Analysis and Checklist

, Psychologist, liyap.com13.5K reads

You have almost arrived at the end of the course but remember – this is only the beginning of your journey. Before you move on to conquering the negativity in your life, let’s take some time and put your new knowledge to the test, so that you know what you need to work on most.

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This short self-assessment can help you establish how much you now know about sleep and sleep disorders. So, ask yourself the following questions, and answer as truthfully as possible – after all, this tool is only for your personal use and benefit. If you’re able to answer all of them correctly, then you must have an excellent memory and the necessary motivation to succeed in changing your sleep patterns. If you have trouble answering some, then it would be best to go back and reread the course, or at least parts of it. It could help to take notes, or use an audio recorder to record those sentences, which have impressed you most are want to remember.

Quiz 1 Quiz 2 Quiz 3 All Quizzes

Analyze Your Knowledge

  1. What are the two types of sleep and how many stages of sleep are there?
  1. Name three symptoms of sleep deprivation.
  1. What are the internal and external factors that affect sleep patterns?
  1. Name 5 different types of sleep disorders.
  1. What are some common habits that can deteriorate or improve the quality of sleep?
  1. What are cognitive distortions or unhelpful thinking patterns? Can you give an example of your own?
  1. What does the technique progressive muscle relaxation consist of?
  1. According to research, approximately how many days does it take to build a new habit?
  1. What is the most commonly used type of sleep medication?
  1. How do thoughts and emotions relate to sleep disorders?

Sleep Hygiene Checklist

There are plenty of things we can do to sleep better. Unfortunately, it can be easy to lose track of them or to forget some. Use the following checklist to keep yourself accountable for your progress and to remind yourself of what you have to improve yet.

  • I set specific times to go to bed and wake up, which allow a range of 7 to 9 hours of sleep per night.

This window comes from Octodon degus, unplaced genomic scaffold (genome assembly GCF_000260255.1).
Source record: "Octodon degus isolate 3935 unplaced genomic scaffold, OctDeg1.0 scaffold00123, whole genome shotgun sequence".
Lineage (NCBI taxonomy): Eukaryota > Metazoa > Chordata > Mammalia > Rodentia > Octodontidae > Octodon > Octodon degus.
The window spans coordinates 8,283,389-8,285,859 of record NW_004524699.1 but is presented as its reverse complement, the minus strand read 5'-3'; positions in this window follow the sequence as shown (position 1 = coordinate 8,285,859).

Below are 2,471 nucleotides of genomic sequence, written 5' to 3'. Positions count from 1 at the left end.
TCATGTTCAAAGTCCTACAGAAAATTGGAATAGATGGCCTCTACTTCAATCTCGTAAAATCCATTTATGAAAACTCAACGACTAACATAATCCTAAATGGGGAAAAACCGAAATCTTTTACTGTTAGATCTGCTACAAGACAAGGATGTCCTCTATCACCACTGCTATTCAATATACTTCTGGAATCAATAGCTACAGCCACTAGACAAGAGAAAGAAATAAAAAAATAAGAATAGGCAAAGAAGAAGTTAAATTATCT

• I apply the Stimulus Control Technique if I can’t fall asleep within 15-20 minutes of going to bed.
  • Did not use my phone, computer, or any other source of artificial light, late in the evening, or while in bed.
  • I get out of bed at the same time each day, even if you got little sleep the night before.
  • I controlled my alcohol and caffeine intake and didn’t indulge 4-6 before my bedtime.
  • My bedroom is a comfortable environment to sleep in (dark, quiet, pleasant to be in).
  • I only used my bed to sleep or engage in sexual activity.
  • I followed my established morning routine.
  • I exercised for a minimum of 15 to 20 minutes.
  • I went to bed feeling sleepy and relaxed.
  • The last statement was false, in regards to last night, so I practiced a relaxation technique to feel at ease.
  • I gave myself enough time to unwind and practice my nightly routine without any rush.
  • I celebrated my improvements, large or small.

How to Use It 

You can use these or come up with your own, but whatever you choose to do, it is important to place the list somewhere that you’d be compelled to look at it and fill it out every day. The point is that by making yourself responsible for practicing things that are known to improve sleep, your chances of succeeding will inevitably increase.

Filling in a checklist is a quick and simple way to remind yourself of what you need to do and keep yourself motivated. It would be highly beneficial to continue using a checklist, even after your month of “intensive sleep training” has passed.

Full reference: 

(Feb 4, 2016). Analysis and Checklist. Retrieved Jul 20, 2024 from

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